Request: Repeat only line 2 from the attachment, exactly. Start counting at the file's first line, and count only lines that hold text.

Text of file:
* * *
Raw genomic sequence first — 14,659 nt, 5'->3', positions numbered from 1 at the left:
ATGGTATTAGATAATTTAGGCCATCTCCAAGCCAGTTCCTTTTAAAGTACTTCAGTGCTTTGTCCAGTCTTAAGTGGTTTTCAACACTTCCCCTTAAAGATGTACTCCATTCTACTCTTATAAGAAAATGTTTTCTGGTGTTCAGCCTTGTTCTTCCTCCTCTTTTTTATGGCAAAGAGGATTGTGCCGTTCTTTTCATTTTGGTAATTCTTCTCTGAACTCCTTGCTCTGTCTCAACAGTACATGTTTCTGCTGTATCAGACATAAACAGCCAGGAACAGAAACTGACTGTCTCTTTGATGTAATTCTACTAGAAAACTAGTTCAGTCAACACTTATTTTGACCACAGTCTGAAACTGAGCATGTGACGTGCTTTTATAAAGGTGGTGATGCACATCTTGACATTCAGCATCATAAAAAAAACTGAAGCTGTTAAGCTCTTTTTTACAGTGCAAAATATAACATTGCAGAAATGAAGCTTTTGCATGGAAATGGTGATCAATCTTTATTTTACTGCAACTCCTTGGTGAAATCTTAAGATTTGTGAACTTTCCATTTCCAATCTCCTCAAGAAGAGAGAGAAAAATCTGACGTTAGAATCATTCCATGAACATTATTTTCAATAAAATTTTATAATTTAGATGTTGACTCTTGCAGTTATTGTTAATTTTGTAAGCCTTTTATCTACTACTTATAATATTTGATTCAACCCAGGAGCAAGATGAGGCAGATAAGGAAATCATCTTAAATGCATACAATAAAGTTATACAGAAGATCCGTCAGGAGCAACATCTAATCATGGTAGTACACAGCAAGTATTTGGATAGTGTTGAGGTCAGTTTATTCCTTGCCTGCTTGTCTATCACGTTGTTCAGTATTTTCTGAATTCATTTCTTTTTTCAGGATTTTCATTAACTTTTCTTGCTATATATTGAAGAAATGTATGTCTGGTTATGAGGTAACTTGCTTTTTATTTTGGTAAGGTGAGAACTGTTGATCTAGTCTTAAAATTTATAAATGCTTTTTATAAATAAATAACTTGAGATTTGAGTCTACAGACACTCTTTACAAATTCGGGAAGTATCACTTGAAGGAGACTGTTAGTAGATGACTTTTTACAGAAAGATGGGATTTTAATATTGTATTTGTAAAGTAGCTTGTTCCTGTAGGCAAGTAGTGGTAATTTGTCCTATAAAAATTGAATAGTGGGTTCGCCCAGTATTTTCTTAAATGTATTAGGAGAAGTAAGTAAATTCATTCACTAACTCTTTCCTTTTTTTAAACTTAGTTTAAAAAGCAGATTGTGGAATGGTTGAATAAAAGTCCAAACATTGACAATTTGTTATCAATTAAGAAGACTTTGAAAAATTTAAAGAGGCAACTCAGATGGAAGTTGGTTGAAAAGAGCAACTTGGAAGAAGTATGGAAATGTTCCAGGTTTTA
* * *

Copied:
ATGGTATTAGATAATTTAGGCCATCTCCAAGCCAGTTCCTTTTAAAGTACTTCAGTGCTTTGTCCAGTCTTAAGTGGTTTTCAACACTTCCCCTTAAAGATGTACTCCATTCTACTCTTATAAGAAAATGTTTTCTGGTGTTCAGCCTTGTTCTTCCTCCTCTTTTTTATGGCAAAGAGGATTGTGCCGTTCTTTTCATTTTGGTAATTCTTCTCTGAACTCCTTGCTCTGTCTCAACAGTACATGTTTCTGCTGTATCAGACATAAACAGCCAGGAACAGAAACTGACTGTCTCTTTGATGTAATTCTACTAGAAAACTAGTTCAGTCAACACTTATTTTGACCACAGTCTGAAACTGAGCATGTGACGTGCTTTTATAAAGGTGGTGATGCACATCTTGACATTCAGCATCATAAAAAAAACTGAAGCTGTTAAGCTCTTTTTTACAGTGCAAAATATAACATTGCAGAAATGAAGCTTTTGCATGGAAATGGTGATCAATCTTTATTTTACTGCAACTCCTTGGTGAAATCTTAAGATTTGTGAACTTTCCATTTCCAATCTCCTCAAGAAGAGAGAGAAAAATCTGACGTTAGAATCATTCCATGAACATTATTTTCAATAAAATTTTATAATTTAGATGTTGACTCTTGCAGTTATTGTTAATTTTGTAAGCCTTTTATCTACTACTTATAATATTTGATTCAACCCAGGAGCAAGATGAGGCAGATAAGGAAATCATCTTAAATGCATACAATAAAGTTATACAGAAGATCCGTCAGGAGCAACATCTAATCATGGTAGTACACAGCAAGTATTTGGATAGTGTTGAGGTCAGTTTATTCCTTGCCTGCTTGTCTATCACGTTGTTCAGTATTTTCTGAATTCATTTCTTTTTTCAGGATTTTCATTAACTTTTCTTGCTATATATTGAAGAAATGTATGTCTGGTTATGAGGTAACTTGCTTTTTATTTTGGTAAGGTGAGAACTGTTGATCTAGTCTTAAAATTTATAAATGCTTTTTATAAATAAATAACTTGAGATTTGAGTCTACAGACACTCTTTACAAATTCGGGAAGTATCACTTGAAGGAGACTGTTAGTAGATGACTTTTTACAGAAAGATGGGATTTTAATATTGTATTTGTAAAGTAGCTTGTTCCTGTAGGCAAGTAGTGGTAATTTGTCCTATAAAAATTGAATAGTGGGTTCGCCCAGTATTTTCTTAAATGTATTAGGAGAAGTAAGTAAATTCATTCACTAACTCTTTCCTTTTTTTAAACTTAGTTTAAAAAGCAGATTGTGGAATGGTTGAATAAAAGTCCAAACATTGACAATTTGTTATCAATTAAGAAGACTTTGAAAAATTTAAAGAGGCAACTCAGATGGAAGTTGGTTGAAAAGAGCAACTTGGAAGAAGTATGGAAATGTTCCAGGTTTTA